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Ten WTAMU Students Accepted to Veterinary Schools

May 12, 2017

CONTACT:    Dr. Dan Posey, 979-777-3514, dposey@wtamu.edu

COPY BY:     Rana McDonald, 806-651-2129, rmcdonald@wtamu.edu

Ten WTAMU Students Accepted to Veterinary Schools

 

CANYON, Texas—Ten graduating students from the College of Agriculture and Natural Sciences at West Texas A&M University are making history and proving that the Serving Every Texan Every Day initiative works.  

The 10 students are pre-veterinary majors who have been accepted into veterinary schools—nine are heading to the Texas A&M University College of Veterinary Medicine & Biomedical Sciences (CVM), and one will be attending the University of Missouri College of Veterinary Medicine. The 10 acceptances mark a historical milestone for WTAMU’s pre-veterinary program and illustrate the success of the partnership with CVM in Serving Every Texan Every Day through exceptional teaching, research and outreach.

“The Texas A&M University System is fulfilling the need for well-trained veterinarians throughout the state,” said A&M System Chancellor John Sharp. “Congratulations to these 10 graduates, who are leading the way for many more veterinary students who will be coming out of West Texas A&M.”

A Memorandum of Agreement between the University and the CVM last year is part of the Texas Serving Every Texan Every Day initiative to expand veterinary medical education, research, undergraduate education and outreach through the state. The agreement provides up to five additional spots in each entering DVM class for five years for WTAMU students meeting requirements. It offers up to five positions, but other WTAMU students are encouraged to apply. WTAMU students made history this year when nine students were accepted through the agreement pipeline.

“We are pleased, but not surprised, by the early success of our initiative, which was the result of several years of planning and preparation,” said Dr. Eleanor M. Green, the Carl B. King dean of veterinary medicine. “The College of Veterinary Medicine & Biomedical Sciences is committed to serving the needs of all of the diverse populations in Texas, certainly emphasizing rural communities and the livestock industries, and we are making good on that commitment.”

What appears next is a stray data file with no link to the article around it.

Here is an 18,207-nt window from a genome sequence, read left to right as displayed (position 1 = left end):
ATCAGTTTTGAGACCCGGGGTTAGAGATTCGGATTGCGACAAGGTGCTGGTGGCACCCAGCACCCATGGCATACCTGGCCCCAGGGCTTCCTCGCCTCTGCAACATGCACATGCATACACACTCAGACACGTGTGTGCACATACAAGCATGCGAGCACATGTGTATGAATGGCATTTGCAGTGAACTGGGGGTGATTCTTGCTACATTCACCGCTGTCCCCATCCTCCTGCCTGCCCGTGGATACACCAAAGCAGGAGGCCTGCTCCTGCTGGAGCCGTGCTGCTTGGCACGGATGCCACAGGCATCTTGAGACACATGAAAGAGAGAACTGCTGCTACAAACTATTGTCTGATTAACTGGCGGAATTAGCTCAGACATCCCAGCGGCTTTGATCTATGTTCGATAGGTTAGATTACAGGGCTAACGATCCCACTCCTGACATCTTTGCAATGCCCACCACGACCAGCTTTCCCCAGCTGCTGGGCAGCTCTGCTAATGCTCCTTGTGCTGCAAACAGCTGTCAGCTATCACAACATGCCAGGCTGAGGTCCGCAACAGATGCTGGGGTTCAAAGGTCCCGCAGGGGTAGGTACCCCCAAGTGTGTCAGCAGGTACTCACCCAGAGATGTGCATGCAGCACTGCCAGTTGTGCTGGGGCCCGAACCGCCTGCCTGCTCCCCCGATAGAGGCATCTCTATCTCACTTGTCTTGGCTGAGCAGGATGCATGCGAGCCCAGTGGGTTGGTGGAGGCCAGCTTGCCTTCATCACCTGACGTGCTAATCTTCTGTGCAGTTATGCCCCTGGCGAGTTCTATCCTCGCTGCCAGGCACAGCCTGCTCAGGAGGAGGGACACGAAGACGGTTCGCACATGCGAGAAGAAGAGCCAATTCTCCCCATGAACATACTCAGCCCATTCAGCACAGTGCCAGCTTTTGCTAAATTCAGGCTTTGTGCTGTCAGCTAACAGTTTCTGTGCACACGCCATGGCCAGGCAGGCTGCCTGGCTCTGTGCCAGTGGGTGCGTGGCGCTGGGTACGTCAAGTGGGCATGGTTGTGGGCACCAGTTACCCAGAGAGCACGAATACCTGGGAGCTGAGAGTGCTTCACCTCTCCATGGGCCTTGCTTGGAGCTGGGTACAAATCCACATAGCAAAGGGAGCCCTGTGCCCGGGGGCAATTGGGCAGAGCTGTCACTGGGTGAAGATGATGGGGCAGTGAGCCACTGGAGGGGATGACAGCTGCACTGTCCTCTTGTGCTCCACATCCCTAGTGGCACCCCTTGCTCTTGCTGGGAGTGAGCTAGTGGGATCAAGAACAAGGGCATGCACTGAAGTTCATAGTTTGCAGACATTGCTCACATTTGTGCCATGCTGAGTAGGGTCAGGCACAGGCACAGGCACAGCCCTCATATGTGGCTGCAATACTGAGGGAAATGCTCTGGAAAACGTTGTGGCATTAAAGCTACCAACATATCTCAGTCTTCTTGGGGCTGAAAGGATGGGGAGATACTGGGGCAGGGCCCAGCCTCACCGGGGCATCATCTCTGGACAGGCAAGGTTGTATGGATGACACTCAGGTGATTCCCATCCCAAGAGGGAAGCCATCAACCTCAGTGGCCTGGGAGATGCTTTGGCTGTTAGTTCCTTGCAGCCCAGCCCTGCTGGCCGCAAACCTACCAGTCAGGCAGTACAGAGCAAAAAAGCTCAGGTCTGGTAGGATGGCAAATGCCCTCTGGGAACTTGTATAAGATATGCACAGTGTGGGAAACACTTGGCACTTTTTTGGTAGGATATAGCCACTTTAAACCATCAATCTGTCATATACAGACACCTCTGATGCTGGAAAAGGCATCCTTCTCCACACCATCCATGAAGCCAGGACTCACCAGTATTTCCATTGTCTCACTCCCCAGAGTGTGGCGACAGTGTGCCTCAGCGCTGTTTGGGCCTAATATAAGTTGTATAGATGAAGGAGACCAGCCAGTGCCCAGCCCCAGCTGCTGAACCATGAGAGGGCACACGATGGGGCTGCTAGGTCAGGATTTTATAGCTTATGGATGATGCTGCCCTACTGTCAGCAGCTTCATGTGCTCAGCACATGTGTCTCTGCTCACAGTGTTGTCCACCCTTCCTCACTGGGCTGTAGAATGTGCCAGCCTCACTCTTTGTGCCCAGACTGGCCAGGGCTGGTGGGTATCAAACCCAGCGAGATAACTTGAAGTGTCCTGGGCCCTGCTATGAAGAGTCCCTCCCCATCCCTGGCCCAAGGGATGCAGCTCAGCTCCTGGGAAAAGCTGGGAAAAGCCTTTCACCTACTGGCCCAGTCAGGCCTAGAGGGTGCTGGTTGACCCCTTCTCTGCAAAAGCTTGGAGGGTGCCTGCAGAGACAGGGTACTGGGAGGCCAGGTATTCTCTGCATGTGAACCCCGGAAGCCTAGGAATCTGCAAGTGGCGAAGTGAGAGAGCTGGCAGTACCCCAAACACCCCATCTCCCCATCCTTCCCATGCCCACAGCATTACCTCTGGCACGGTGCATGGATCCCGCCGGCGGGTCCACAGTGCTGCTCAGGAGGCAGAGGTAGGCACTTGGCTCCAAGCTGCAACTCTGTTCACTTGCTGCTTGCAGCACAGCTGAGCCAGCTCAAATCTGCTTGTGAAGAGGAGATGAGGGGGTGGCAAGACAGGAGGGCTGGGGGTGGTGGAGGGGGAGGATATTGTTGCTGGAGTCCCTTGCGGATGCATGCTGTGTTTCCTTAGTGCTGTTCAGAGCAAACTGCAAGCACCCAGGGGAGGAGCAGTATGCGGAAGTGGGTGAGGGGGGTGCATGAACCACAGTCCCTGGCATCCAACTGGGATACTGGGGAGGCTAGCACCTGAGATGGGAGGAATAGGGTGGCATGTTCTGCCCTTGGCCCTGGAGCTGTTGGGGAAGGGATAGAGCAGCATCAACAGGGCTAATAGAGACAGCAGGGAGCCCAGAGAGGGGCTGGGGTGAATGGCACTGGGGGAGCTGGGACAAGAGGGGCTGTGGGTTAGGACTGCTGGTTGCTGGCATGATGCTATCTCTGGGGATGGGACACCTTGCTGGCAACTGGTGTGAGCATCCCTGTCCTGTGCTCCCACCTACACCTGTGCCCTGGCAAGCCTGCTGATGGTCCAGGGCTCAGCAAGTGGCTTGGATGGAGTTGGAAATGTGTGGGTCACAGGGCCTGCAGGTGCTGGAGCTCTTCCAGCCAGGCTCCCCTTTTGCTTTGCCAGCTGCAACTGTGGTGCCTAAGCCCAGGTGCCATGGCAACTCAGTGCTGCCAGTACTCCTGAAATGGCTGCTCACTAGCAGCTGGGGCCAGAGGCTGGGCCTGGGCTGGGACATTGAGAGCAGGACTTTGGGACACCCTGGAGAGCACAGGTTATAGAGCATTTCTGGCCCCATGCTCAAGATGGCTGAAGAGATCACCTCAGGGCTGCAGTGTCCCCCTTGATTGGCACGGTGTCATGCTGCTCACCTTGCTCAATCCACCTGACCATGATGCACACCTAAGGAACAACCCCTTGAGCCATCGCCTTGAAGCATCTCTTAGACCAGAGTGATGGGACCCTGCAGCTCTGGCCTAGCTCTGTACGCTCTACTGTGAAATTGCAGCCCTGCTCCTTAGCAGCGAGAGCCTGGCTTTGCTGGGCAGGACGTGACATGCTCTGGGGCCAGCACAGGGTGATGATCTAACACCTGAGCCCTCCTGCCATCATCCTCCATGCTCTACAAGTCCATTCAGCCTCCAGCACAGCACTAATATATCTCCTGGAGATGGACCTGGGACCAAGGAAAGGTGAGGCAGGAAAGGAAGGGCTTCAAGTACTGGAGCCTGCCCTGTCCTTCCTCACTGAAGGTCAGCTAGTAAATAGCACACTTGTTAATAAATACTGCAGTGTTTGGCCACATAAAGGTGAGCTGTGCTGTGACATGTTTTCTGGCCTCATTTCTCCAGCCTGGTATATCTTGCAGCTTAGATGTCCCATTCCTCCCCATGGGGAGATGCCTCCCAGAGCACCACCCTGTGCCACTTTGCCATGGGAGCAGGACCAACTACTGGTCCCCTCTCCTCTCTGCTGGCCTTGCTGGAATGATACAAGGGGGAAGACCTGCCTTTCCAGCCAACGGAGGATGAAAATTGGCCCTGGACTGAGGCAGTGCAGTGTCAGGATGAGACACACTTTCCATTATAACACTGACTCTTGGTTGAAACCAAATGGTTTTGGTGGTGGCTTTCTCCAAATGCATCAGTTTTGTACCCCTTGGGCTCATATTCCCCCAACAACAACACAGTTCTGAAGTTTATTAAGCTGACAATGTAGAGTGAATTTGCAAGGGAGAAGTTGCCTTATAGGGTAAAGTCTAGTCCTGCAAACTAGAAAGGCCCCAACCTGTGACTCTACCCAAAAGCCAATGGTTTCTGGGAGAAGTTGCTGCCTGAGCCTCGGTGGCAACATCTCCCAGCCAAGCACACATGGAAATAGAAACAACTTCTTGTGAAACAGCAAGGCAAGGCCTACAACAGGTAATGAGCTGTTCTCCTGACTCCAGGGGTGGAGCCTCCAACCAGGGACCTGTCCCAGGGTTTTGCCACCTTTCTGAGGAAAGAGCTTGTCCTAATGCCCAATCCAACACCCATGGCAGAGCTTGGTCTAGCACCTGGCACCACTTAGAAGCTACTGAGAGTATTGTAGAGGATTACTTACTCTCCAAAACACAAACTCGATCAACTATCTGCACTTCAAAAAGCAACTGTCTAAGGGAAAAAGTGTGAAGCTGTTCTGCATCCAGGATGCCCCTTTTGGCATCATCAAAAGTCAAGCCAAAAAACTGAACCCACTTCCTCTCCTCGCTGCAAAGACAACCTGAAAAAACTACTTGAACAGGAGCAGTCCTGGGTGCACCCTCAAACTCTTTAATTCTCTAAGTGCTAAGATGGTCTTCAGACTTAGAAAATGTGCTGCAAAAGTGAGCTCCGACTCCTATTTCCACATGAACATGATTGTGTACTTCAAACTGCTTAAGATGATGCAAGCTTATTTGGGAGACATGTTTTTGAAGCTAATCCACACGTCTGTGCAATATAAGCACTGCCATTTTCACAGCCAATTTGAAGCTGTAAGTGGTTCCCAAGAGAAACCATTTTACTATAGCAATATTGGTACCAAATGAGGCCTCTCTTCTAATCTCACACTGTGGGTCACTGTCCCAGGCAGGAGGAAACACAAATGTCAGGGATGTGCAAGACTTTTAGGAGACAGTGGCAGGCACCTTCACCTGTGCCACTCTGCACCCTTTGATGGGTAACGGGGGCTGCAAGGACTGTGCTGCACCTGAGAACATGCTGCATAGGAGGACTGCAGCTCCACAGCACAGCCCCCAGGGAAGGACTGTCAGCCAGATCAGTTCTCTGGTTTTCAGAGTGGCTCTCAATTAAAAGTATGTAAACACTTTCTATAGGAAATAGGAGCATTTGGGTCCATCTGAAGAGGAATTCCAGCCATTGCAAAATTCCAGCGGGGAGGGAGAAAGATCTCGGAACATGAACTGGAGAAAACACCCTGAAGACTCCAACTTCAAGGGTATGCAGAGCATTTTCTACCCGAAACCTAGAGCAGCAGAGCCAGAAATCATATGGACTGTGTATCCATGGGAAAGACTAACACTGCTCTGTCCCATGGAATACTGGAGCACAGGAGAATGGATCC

The student’s success in their pre-veterinary medicine program is supported by the hire of two new faculty members at WTAMU. Dr. Dee Griffin serves as director of the Texas Veterinary Medical Center at WTAMU, and Dr. Dan Posey serves as its academic coordinator. They advise, mentor and teach undergraduate pre-veterinary students for the DVM program. It’s a one-of-a-kind program designed to meet the needs of the unique regional veterinary, education and livestock health needs of the Panhandle region.

“I could not be more proud of these students and of all WT students that will cross the stage on Saturday,” Dr. Walter Wendler, University president, said. “To have this many students from a single class accepted into one of the premiere vet schools in the world is a testament to the quality of our students and our faculty. I expect that many of these students will find their way back to the Panhandle to practice once completing their DVM at A&M.”

The 10 WTAMU students who have been accepted to veterinary schools are listed by hometown.

Amarillo
Taylor Williams—Texas A&M College of Veterinary Medicine & Biomedical Sciences

Austin
Kimberly Ussery—Texas A&M College of Veterinary Medicine & Biomedical Sciences

Bryan
Charity Scroggs—Texas A&M College of Veterinary Medicine & Biomedical Sciences

Coal Valley, Ill.
Sawyer Shattuck—University of Missouri College of Veterinary Medicine

Crowley
Madison Burns—Texas A&M College of Veterinary Medicine & Biomedical Sciences

Holliday
Larissa Dillard—Texas A&M College of Veterinary Medicine & Biomedical Sciences

Houston
Meghan Hager—Texas A&M College of Veterinary Medicine & Biomedical Sciences

Olton
Kristen White—Texas A&M College of Veterinary Medicine & Biomedical Sciences

San Antonio
Emily Howard—Texas A&M College of Veterinary Medicine & Biomedical Sciences
Steph Moore—Texas A&M College of Veterinary Medicine & Biomedical Sciences

—WTAMU—


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